Slippery Slope

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I’m someone who tends to dive right in. If I’m interested in something I’m really interested, really fast.

Some might term it obsessive. Some throw the term “manic” around all too loosely. But there’s no getting around the facts. That’s just the way I was built.

The point being that I’ve dived right into quite a few hobbies already.

A few short months after taking up golf I was literally walking around a closed golf course in the middle of a Chicago winter with a parka, ski hat and ski pants on hitting a frozen ball 20 yards down the fairway at a time. My record was playing in -10° windchill. (No exaggeration.)

winter_golf_section_460Fair Weather Golfer

Shortly after getting into wine, I found myself driving all over the Los Angeles area going to wine shop after wine shop attending wine tasting’s so that I could taste as many different varietals in as short a time as possible.

And within a week of discovering the miles game I had already completed my first six card credit card churn.

The point being, I know how get lost in something.

Speaking from experience, when you submerge yourself in a new obsession, at first the world you’re entering seems strange and unknowable. But after a short time it feels like old hat.

During this transformation it’s very easy to forget your original motivation for getting into the obsession in the first place.

Such was the case with the miles game.

I got into the miles game because I was horrified that I had to spend eight thousand dollars to fly my family to Japan to visit my in-laws.

I was even more horrified that this was to be an ever more expensive yearly occurrence for the rest of my life.  I felt like I was committing to throwing a wood burning pizza oven away every year for the rest of my life.

So I dug in.

But after a short time my horizons changed.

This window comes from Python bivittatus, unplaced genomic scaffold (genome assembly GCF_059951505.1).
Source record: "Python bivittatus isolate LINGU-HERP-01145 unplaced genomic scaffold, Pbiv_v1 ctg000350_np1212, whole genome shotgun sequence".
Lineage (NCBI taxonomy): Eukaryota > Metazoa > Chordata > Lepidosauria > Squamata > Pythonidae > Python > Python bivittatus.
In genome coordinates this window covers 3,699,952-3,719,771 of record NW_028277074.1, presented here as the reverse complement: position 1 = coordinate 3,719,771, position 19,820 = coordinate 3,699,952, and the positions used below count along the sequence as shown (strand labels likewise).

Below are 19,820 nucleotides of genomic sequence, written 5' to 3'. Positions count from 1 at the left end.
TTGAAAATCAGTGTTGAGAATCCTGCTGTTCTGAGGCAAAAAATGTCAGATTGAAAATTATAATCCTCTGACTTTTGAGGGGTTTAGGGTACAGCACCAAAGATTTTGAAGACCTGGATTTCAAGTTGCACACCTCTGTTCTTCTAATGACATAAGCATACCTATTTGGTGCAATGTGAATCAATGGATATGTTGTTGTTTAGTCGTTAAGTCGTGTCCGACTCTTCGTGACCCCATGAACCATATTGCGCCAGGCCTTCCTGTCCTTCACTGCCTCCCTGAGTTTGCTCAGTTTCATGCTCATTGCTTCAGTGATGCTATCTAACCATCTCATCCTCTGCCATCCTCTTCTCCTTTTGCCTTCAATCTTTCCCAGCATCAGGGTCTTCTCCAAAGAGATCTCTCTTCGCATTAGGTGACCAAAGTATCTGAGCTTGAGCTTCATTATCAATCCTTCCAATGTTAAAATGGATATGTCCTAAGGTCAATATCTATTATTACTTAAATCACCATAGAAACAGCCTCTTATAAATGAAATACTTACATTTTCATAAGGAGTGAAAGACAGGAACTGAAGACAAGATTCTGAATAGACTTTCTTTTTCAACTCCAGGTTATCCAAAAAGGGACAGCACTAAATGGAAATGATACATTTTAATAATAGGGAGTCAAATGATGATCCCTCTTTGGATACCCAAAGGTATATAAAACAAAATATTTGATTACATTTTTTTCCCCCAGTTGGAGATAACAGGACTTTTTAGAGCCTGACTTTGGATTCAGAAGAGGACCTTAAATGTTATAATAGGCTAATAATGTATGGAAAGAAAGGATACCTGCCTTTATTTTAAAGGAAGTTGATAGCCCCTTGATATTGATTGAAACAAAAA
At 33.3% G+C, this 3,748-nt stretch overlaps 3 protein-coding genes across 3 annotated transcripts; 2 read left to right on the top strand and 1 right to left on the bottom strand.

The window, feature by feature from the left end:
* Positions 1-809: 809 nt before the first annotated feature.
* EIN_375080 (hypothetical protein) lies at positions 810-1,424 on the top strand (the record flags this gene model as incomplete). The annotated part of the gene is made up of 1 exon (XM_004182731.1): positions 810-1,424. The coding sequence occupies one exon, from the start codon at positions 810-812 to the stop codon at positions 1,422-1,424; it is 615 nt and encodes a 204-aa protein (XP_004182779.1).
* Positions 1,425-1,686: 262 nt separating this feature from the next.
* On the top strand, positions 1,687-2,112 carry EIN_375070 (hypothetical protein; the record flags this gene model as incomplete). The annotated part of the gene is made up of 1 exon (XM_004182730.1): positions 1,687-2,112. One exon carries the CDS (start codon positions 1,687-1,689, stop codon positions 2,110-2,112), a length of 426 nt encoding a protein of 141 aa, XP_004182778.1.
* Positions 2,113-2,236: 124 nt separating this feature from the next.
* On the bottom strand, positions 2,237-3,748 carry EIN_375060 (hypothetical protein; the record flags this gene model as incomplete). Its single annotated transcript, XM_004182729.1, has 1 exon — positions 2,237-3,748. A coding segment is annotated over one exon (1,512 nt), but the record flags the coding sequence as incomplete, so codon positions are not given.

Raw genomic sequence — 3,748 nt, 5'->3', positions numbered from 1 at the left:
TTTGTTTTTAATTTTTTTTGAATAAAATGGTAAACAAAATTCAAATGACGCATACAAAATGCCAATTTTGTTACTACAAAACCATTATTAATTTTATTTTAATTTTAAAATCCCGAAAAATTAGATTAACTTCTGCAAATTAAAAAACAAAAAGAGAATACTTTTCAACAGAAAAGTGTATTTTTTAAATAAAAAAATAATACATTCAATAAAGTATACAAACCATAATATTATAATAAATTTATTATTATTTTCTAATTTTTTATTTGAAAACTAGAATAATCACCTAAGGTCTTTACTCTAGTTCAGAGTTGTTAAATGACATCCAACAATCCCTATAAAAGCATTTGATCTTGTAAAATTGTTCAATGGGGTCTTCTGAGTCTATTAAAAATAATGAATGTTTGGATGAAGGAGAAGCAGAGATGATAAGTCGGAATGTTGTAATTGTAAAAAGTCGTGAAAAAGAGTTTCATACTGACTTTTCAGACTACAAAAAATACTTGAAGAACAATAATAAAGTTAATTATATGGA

I forgot that the reason why I had originally wanted miles was so that I could avoid spending money on a necessity.

I read review after review of Singapore Airlines Suites Class, and Cathay Pacific first class, and the temperature of the Dom Perignon offered in EVA first class, and all of a sudden flying coach was beneath me!


Improperly Strewn Rose Petals in Singapore Suites

All of the bloggers that I read seemed to be obsessed with status. In this cloistered world it made sense to fly coach from Seattle to Timbuktu simply to accumulate enough qualifying miles to achieve executive platinum status on United Airlines.

And the scary thing is, it started to make sense to me.

Which is not to say that it does not make sense for some people. Say you’re a travel blogger who earns your salary by reviewing airline service all over the world. For that guy a little status goes along way.

But for me it makes zero sense. The only time status is worth pursuing personally, is if it comes with a low, low-cost, like a simple credit card application, or a silly Internet trick.

I’m sure I’ll sample the luxury of flying first and business class products at some point soon, but I now know that that’s truly not my focus.

To a travel blogger cents-per-mile-redeemed is of the utmost importance.

To me the dollar not spent is the most valuable asset. After all it’s worth almost an hour of financial independence when you take into account compound interest….

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